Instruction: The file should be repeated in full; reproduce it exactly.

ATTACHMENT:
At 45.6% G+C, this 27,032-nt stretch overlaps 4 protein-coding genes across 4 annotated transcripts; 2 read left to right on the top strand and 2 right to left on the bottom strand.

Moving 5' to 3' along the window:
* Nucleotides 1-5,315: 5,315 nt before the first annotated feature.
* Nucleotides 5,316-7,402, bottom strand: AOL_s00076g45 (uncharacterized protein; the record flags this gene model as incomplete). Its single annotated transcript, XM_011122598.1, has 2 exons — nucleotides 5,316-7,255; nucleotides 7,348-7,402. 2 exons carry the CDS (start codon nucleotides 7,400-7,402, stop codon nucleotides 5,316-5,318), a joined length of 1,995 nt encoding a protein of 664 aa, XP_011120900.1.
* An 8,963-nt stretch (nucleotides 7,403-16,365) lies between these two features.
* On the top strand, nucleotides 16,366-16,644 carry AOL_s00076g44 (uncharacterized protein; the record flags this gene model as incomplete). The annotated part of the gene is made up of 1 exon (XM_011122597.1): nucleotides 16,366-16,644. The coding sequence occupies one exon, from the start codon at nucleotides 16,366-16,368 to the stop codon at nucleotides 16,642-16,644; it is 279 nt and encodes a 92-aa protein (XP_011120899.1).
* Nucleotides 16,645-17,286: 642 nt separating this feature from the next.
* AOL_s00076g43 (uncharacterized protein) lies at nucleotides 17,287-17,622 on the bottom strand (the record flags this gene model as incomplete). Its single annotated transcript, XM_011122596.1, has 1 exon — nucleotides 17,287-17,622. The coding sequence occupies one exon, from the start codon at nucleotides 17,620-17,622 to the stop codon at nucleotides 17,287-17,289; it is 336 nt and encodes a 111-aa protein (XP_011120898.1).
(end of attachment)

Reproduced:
At 45.6% G+C, this 27,032-nt stretch overlaps 4 protein-coding genes across 4 annotated transcripts; 2 read left to right on the top strand and 2 right to left on the bottom strand.

Moving 5' to 3' along the window:
* Nucleotides 1-5,315: 5,315 nt before the first annotated feature.
* Nucleotides 5,316-7,402, bottom strand: AOL_s00076g45 (uncharacterized protein; the record flags this gene model as incomplete). Its single annotated transcript, XM_011122598.1, has 2 exons — nucleotides 5,316-7,255; nucleotides 7,348-7,402. 2 exons carry the CDS (start codon nucleotides 7,400-7,402, stop codon nucleotides 5,316-5,318), a joined length of 1,995 nt encoding a protein of 664 aa, XP_011120900.1.
* An 8,963-nt stretch (nucleotides 7,403-16,365) lies between these two features.
* On the top strand, nucleotides 16,366-16,644 carry AOL_s00076g44 (uncharacterized protein; the record flags this gene model as incomplete). The annotated part of the gene is made up of 1 exon (XM_011122597.1): nucleotides 16,366-16,644. The coding sequence occupies one exon, from the start codon at nucleotides 16,366-16,368 to the stop codon at nucleotides 16,642-16,644; it is 279 nt and encodes a 92-aa protein (XP_011120899.1).
* Nucleotides 16,645-17,286: 642 nt separating this feature from the next.
* AOL_s00076g43 (uncharacterized protein) lies at nucleotides 17,287-17,622 on the bottom strand (the record flags this gene model as incomplete). Its single annotated transcript, XM_011122596.1, has 1 exon — nucleotides 17,287-17,622. The coding sequence occupies one exon, from the start codon at nucleotides 17,620-17,622 to the stop codon at nucleotides 17,287-17,289; it is 336 nt and encodes a 111-aa protein (XP_011120898.1).